[3] R. Yaakov Hillel deals with all this in his sefer Aid ha-Gal ha-Zeh printed two years ago. This is a nice sefer all about Lag Ba-Omer and the Zohar. He has many interesting chapters including the origins of the Zohar the importance of learning Zohar and how to learn it. Another chapter he has is on the topic of contradictions between Kabbalah and halakha. He also has a chapter on Torah Lav Min hashamaayim and its relation to pesak halakha. He also deals with this topic in a few other places in his notes on Moreh Betzbah of the Chidah. It is worth seeing the latest edition, page 159 and onwards, as it is updated from the 1980 edition. He also dealt with this in his journal Mekabtzeal (25: 45-59). R. Hillel definitely saw what Benayahu writes on the topic but he does not credit him at all.

[4] For more on this see Ivan Marcus in Rituals of Childhood (Yale, 1996) and in his Jewish Lifecycle (Washington, 2004).

Thursday, May 15, 2008

Sale On Hebrew Book Harddrives

This year the sale will be 33% off the regular price of Otzar HaChomah. The sale runs from May 13 through June 7. The prices are as follows:
Full version (25,800 vol.) reg. 2275 sale 1520
Bnei Torah version (24,500 vol.) reg 2050 sale 1370
Gemara v'Halacha (18,700 vol.) reg 1525 sale 1020
Tanach u'Midrash (17,200 vol.) reg. 1525 sale 1020
also an additional 2,400 from Kehos Publishing is $70
All of the above include a "search engine" which is very good. It also has the ability to convert the "image" to "text" (at the moment only seforim with "square" print, not "rashi" print).
Also available is the "Library" version which has 28,000 vol. without search. The SALE price for the Library edition is $1050 (reg. 1130).
NOTE: There will be a special BONUS for readers of the Seforim blog (when mentioning Seforim blog)!

Also, Bar Ilan's new version (16) will be arriving in about 2-3 weeks. Pricing is not yet available.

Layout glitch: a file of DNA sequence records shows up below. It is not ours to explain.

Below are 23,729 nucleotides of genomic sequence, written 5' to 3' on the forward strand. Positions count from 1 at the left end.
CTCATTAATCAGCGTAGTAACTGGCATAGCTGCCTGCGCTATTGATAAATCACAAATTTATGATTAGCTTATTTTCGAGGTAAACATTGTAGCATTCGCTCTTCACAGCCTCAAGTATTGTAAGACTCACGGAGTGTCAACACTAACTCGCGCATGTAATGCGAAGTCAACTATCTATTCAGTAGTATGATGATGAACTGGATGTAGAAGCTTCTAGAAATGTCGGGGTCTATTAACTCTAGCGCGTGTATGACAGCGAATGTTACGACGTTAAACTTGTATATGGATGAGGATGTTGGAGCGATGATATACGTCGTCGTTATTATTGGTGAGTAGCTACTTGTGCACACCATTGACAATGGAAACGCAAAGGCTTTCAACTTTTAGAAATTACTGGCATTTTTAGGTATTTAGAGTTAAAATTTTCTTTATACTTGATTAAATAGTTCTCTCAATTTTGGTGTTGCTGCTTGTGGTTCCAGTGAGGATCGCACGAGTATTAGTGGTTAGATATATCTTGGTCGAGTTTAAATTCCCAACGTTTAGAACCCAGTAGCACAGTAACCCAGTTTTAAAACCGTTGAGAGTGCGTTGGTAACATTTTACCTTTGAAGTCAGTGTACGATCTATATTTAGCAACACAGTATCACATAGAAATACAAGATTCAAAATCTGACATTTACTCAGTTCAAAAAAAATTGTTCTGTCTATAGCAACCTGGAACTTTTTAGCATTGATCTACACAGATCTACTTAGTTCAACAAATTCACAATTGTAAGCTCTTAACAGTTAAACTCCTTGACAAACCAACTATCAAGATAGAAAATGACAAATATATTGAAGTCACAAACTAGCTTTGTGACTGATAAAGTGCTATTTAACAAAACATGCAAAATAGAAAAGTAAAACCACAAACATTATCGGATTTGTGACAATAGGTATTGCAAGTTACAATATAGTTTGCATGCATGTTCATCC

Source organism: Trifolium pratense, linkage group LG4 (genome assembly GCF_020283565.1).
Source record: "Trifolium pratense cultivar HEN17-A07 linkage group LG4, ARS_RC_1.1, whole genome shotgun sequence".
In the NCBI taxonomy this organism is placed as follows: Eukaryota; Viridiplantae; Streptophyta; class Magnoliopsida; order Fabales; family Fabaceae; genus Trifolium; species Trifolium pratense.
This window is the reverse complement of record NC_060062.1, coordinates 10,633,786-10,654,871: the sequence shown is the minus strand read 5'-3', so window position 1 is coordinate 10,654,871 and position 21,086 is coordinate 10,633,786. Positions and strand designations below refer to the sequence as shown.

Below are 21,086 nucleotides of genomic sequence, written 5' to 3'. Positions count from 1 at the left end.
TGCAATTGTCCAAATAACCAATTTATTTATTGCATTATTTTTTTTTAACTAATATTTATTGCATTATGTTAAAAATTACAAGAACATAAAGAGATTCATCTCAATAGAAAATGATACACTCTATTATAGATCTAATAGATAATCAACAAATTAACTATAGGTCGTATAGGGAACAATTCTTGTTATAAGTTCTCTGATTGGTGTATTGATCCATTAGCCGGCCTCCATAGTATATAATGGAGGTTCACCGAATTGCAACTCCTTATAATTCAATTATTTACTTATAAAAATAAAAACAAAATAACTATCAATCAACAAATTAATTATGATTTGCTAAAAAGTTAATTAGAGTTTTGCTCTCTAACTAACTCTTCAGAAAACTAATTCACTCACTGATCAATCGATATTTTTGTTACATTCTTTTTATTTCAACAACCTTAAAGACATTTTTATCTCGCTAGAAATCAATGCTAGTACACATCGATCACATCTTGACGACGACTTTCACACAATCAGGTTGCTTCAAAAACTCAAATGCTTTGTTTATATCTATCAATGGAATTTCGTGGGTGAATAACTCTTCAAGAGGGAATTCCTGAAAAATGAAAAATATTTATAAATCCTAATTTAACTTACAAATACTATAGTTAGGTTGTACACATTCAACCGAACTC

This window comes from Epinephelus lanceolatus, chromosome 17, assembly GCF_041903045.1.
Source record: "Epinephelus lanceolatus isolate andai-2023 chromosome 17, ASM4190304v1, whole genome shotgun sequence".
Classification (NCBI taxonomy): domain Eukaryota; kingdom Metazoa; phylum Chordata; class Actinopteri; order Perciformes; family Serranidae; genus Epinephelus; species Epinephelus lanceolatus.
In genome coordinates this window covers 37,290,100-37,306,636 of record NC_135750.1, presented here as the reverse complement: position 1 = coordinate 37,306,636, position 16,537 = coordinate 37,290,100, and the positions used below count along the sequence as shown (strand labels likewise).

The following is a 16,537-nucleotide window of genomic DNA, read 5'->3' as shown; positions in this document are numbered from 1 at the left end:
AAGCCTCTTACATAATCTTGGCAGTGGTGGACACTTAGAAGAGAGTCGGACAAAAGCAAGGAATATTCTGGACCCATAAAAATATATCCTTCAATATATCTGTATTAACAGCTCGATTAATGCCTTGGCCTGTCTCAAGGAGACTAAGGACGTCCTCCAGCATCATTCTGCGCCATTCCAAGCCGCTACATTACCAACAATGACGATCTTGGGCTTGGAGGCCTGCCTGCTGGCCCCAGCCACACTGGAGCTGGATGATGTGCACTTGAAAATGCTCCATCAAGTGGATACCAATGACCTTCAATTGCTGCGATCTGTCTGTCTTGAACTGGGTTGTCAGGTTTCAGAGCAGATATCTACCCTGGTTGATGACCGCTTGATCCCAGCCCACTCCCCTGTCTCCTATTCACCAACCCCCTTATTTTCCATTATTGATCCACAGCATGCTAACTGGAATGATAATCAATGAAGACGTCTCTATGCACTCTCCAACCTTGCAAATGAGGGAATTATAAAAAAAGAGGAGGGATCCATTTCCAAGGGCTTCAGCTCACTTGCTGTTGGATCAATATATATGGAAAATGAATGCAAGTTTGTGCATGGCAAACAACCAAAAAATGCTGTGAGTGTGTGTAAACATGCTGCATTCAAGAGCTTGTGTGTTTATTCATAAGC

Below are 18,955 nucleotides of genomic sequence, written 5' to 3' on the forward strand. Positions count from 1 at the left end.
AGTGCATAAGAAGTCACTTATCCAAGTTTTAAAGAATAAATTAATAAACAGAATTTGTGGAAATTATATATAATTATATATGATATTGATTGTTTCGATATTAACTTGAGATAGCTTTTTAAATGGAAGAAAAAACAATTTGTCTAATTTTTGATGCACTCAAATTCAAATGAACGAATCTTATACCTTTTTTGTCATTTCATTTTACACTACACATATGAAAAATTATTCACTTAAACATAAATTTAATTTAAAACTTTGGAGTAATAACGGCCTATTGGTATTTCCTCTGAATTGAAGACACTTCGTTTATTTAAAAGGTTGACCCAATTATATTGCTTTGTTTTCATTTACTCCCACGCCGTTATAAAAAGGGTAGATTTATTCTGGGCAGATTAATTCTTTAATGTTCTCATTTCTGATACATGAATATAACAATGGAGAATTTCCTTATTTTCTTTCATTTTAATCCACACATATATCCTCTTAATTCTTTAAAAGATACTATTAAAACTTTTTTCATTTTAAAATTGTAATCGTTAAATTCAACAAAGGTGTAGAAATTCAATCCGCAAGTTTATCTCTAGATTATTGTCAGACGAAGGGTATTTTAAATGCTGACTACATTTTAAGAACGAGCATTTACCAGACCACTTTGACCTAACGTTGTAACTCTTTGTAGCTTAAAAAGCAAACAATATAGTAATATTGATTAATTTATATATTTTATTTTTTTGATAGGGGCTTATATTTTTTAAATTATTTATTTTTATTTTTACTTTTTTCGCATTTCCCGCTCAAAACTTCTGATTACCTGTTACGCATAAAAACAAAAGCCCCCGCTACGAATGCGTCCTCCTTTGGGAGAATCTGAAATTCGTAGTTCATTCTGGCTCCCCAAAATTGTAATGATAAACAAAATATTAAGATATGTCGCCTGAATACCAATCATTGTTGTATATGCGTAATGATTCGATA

DBS claims that there will be an update before Shavu'os as well.
The Morgenstern Library is supposedly going to be updated on or about Rosh Chodesh Sivan (June 4). They will also be having a BIG sale at that time.
Anyway, if you could post the above I'd greatly appreciate it.

Please contact Moishe Flohr at Computer Maven to take advantage of this pricing and with any questions.
732-363-4941
cell: 917-456-7855

Thursday, May 01, 2008

Hunted Bears, Cantonists and Nazi Victims

by Yitzhak, בין דין לדין.


I thank Dan Rabinowitz for graciously allowing me to post this essay.


Hunted Bears


This is the cover image of the Gary Larson collection Beyond The Far Side:


I have long found this cartoon profoundly depressing, in its humorous but acute portrayal of the moral degradation of which we are capable. עור בעד עור, וכל אשר לאיש יתן בעד נפשו 1; the desperate bear grins inanely as he attempts to persuade the hunter to shoot his companion instead of himself.



Several months ago, though, I had an epiphany; it is all very well to consider the matter from a literary-psychological perspective, but what is the view of the Halachah 2?


Cantonists and 'Chappers'


The thought lay dormant in my mind, until I read the following paragraph in Dr. Marc Shapiro's typically erudite and fascinating article Rabbis and Communism at The Seforim Blog: